The file page_mode_page_layout.pdf is almost identical to the file with the page labels we created in the previous example, but when we open it, we see that the panel with the page thumbnails is open by default. This is the page mode. We also see that the first page only takes half of the space that is available horizontally and that it's pushed to the right. At the bottom, we see that the second and third page are shown next to each other. This is the page layout.

Figure 7.8: Page layout and page mode

The PageLayoutPageMode example is identical to the previous example, except for the following lines.


We get the catalog from the PdfDocument. The catalog is also known as the root dictionary of the PDF file. It's the first object that is read when a parser reads a PDF document.

We can set the page layout for the document with the setPageLayout() method using one of the following parameters:

  • PdfName.SinglePage– Display one page at a time.

  • PdfName.OneColumn– Display the pages in one column.

  • PdfName.TwoColumnLeft– Display the pages in two columns, with the odd-numbered pages on the left.

  • PdfName.TwoColumnRight– Display the pages in two columns, with the odd-numbered pages on the right.

  • PdfName.TwoPageLeft– Display the pages two at a time, with the odd-numbered pages on the left.

  • PdfName.TwoPageRight– Display the pages two at a time, with the odd-numbered pages on the right.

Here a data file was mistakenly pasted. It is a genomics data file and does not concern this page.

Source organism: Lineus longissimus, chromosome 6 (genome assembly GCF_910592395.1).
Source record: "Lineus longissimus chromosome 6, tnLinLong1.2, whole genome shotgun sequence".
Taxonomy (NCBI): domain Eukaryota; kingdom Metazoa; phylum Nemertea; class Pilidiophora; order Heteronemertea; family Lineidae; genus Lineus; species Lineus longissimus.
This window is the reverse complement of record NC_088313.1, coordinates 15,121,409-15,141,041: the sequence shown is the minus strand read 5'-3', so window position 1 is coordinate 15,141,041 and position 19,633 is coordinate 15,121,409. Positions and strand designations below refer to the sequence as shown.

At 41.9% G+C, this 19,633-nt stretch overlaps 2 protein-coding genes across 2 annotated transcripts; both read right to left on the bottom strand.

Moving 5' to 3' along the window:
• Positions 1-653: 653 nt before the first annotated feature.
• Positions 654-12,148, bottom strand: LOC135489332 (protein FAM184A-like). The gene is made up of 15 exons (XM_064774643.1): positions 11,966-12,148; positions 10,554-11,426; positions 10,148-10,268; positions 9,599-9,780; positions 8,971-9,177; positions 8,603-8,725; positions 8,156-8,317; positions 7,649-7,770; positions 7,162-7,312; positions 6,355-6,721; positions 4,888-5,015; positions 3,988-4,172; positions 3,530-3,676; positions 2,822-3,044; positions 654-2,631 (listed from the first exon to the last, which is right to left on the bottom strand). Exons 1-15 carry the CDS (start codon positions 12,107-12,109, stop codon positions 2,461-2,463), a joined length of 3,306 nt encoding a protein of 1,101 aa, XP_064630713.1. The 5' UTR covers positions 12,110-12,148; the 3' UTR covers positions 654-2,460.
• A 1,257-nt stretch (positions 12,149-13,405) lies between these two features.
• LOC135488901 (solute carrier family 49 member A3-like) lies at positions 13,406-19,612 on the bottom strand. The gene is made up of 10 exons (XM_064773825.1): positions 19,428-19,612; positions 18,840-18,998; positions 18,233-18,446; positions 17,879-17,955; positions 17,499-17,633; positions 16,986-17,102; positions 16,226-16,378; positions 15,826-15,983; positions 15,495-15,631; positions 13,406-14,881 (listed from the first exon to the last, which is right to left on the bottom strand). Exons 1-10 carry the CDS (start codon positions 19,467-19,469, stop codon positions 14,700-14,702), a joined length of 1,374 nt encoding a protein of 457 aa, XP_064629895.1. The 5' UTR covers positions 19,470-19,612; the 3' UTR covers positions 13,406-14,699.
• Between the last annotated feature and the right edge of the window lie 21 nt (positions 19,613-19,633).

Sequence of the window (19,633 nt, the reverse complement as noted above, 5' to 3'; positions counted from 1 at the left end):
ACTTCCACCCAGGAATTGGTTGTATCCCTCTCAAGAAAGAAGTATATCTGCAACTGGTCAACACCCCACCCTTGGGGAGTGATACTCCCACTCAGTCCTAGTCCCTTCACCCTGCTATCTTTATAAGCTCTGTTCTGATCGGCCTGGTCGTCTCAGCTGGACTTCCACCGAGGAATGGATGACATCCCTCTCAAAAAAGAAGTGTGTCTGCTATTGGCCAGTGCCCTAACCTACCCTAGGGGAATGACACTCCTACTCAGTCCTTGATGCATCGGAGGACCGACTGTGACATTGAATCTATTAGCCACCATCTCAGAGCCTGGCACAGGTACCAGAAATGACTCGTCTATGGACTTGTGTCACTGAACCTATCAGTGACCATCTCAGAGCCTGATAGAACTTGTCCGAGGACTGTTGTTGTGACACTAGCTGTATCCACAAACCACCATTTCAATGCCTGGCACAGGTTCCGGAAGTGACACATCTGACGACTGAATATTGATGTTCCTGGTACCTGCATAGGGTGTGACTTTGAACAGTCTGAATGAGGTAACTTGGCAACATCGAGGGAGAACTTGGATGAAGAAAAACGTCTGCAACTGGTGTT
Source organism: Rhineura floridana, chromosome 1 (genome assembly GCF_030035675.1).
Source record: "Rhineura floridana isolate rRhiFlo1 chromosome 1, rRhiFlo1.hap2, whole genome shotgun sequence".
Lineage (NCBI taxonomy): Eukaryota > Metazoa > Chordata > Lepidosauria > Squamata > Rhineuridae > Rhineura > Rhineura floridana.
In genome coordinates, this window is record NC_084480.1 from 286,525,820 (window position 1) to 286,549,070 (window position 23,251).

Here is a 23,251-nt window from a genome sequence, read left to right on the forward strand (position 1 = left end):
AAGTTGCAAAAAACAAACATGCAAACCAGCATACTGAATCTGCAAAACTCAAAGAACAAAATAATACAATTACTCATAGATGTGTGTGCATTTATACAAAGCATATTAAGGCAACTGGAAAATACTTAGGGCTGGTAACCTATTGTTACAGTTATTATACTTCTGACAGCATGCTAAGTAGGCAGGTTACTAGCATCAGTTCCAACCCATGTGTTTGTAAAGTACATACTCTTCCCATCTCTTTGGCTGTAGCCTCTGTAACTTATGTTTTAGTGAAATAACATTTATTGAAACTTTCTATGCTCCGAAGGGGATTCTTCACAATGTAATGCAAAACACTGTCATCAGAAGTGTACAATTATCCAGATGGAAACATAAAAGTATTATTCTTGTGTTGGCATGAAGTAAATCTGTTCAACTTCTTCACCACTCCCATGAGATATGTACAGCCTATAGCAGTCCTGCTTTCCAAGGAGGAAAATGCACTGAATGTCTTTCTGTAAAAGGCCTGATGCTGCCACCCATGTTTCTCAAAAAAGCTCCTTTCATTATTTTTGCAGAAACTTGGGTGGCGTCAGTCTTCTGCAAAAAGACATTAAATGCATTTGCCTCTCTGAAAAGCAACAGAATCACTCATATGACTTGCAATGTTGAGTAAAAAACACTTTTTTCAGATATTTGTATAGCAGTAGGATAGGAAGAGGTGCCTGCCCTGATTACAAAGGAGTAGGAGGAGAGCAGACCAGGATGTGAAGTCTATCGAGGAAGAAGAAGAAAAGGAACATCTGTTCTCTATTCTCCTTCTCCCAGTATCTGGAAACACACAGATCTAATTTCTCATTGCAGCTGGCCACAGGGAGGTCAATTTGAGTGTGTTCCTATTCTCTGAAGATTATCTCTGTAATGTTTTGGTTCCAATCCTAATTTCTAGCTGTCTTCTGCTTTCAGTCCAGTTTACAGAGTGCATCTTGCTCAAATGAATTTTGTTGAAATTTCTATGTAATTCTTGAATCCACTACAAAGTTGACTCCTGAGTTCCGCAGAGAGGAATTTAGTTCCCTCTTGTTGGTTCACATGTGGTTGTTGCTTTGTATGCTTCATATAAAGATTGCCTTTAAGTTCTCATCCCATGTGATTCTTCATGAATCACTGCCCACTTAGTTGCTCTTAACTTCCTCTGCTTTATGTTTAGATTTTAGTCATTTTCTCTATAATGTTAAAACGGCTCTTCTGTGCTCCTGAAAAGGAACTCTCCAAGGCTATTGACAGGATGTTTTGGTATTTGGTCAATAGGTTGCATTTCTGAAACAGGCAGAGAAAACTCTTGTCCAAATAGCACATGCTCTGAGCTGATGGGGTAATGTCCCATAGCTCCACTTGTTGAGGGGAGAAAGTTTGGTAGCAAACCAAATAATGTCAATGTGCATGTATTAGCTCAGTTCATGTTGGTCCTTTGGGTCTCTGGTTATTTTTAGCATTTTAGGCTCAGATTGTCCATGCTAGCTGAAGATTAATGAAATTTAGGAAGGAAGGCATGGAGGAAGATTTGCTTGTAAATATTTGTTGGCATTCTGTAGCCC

We can set the page mode for the document with the setPageMode() method using one of the following parameters

  • PdfName.UseNone– No panel is visible by default.

  • PdfName.UseOutlines– The bookmarks panel is visible, showing the outline tree.

  • PdfName.UseThumbs– A panel with pages visualized as thumbnails is visible.

  • PdfName.FullScreen– The document is shown in full screen mode.

  • PdfName.UseOC– The panel with the optional content structure is open.

  • PdfName.UseAttachments– The attachments panel is visible.

We haven't discussed optional content yet, nor attachments. That's something we'll save for another tutorial.

When we use PdfName.FullScreen, the PDF will try to open in full screen mode. Many viewers won't do this without showing a warning first.

Figure 7.9: Warning before switching to full screen mode

The warning shown in figure 7.9 was triggered by the PDF created with the FullScreen example.

PdfViewerPreferences preferences = new PdfViewerPreferences();

In this example, we also create a PdfViewerPreferences instance (line 2). We set the viewer preference that tells the viewer what to do when we exit full screen mode. The possible values for the setNonFullScreenPageMode() are:

  • PdfViewerPreferencesConstants.USE_NONE– No panel is opened when we return from full screen mode.

  • PdfViewerPreferencesConstants.USE_OUTLINES– The bookmarks panel is visible, showing the outline tree.

  • PdfViewerPreferencesConstants.USE_THUMBS– A panel with pages visualized as thumbnails is visible.